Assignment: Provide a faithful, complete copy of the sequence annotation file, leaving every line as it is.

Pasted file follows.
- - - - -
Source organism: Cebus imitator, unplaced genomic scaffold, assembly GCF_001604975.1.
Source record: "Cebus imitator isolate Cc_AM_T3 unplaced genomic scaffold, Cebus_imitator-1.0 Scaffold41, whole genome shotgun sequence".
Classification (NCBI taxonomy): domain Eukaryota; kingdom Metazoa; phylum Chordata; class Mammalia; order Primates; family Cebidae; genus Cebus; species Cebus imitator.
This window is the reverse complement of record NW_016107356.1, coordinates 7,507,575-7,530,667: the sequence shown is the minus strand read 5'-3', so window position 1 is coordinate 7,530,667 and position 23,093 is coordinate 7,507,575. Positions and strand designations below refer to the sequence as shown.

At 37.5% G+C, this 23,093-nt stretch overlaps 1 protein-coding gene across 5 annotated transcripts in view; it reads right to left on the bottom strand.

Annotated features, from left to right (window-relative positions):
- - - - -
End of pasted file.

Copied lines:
Source organism: Cebus imitator, unplaced genomic scaffold, assembly GCF_001604975.1.
Source record: "Cebus imitator isolate Cc_AM_T3 unplaced genomic scaffold, Cebus_imitator-1.0 Scaffold41, whole genome shotgun sequence".
Classification (NCBI taxonomy): domain Eukaryota; kingdom Metazoa; phylum Chordata; class Mammalia; order Primates; family Cebidae; genus Cebus; species Cebus imitator.
This window is the reverse complement of record NW_016107356.1, coordinates 7,507,575-7,530,667: the sequence shown is the minus strand read 5'-3', so window position 1 is coordinate 7,530,667 and position 23,093 is coordinate 7,507,575. Positions and strand designations below refer to the sequence as shown.

At 37.5% G+C, this 23,093-nt stretch overlaps 1 protein-coding gene across 5 annotated transcripts in view; it reads right to left on the bottom strand.

Annotated features, from left to right (window-relative positions):